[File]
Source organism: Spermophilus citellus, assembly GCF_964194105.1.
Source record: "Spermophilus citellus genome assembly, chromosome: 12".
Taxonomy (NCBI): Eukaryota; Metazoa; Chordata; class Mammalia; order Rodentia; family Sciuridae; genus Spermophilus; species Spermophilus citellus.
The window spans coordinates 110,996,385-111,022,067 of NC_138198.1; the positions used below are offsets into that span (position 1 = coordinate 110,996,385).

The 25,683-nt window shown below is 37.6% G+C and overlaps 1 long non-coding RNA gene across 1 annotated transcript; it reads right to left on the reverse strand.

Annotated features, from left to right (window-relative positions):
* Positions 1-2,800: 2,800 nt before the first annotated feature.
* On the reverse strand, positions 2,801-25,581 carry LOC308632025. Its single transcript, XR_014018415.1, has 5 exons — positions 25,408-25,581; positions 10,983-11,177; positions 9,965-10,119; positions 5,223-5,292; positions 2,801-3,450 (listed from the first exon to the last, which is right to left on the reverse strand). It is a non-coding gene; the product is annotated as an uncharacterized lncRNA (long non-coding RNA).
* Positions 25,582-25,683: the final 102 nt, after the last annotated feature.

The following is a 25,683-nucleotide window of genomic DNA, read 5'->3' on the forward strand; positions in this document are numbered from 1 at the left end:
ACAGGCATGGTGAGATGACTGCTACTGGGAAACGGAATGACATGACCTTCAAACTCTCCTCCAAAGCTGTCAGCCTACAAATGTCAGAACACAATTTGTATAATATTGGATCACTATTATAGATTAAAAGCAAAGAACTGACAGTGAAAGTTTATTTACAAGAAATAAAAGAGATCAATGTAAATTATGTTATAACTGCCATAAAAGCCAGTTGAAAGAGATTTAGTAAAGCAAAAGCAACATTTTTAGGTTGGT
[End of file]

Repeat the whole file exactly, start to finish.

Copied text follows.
Source organism: Spermophilus citellus, assembly GCF_964194105.1.
Source record: "Spermophilus citellus genome assembly, chromosome: 12".
Taxonomy (NCBI): Eukaryota; Metazoa; Chordata; class Mammalia; order Rodentia; family Sciuridae; genus Spermophilus; species Spermophilus citellus.
The window spans coordinates 110,996,385-111,022,067 of NC_138198.1; the positions used below are offsets into that span (position 1 = coordinate 110,996,385).

The 25,683-nt window shown below is 37.6% G+C and overlaps 1 long non-coding RNA gene across 1 annotated transcript; it reads right to left on the reverse strand.

Annotated features, from left to right (window-relative positions):
* Positions 1-2,800: 2,800 nt before the first annotated feature.
* On the reverse strand, positions 2,801-25,581 carry LOC308632025. Its single transcript, XR_014018415.1, has 5 exons — positions 25,408-25,581; positions 10,983-11,177; positions 9,965-10,119; positions 5,223-5,292; positions 2,801-3,450 (listed from the first exon to the last, which is right to left on the reverse strand). It is a non-coding gene; the product is annotated as an uncharacterized lncRNA (long non-coding RNA).
* Positions 25,582-25,683: the final 102 nt, after the last annotated feature.

The following is a 25,683-nucleotide window of genomic DNA, read 5'->3' on the forward strand; positions in this document are numbered from 1 at the left end:
ACAGGCATGGTGAGATGACTGCTACTGGGAAACGGAATGACATGACCTTCAAACTCTCCTCCAAAGCTGTCAGCCTACAAATGTCAGAACACAATTTGTATAATATTGGATCACTATTATAGATTAAAAGCAAAGAACTGACAGTGAAAGTTTATTTACAAGAAATAAAAGAGATCAATGTAAATTATGTTATAACTGCCATAAAAGCCAGTTGAAAGAGATTTAGTAAAGCAAAAGCAACATTTTTAGGTTGGT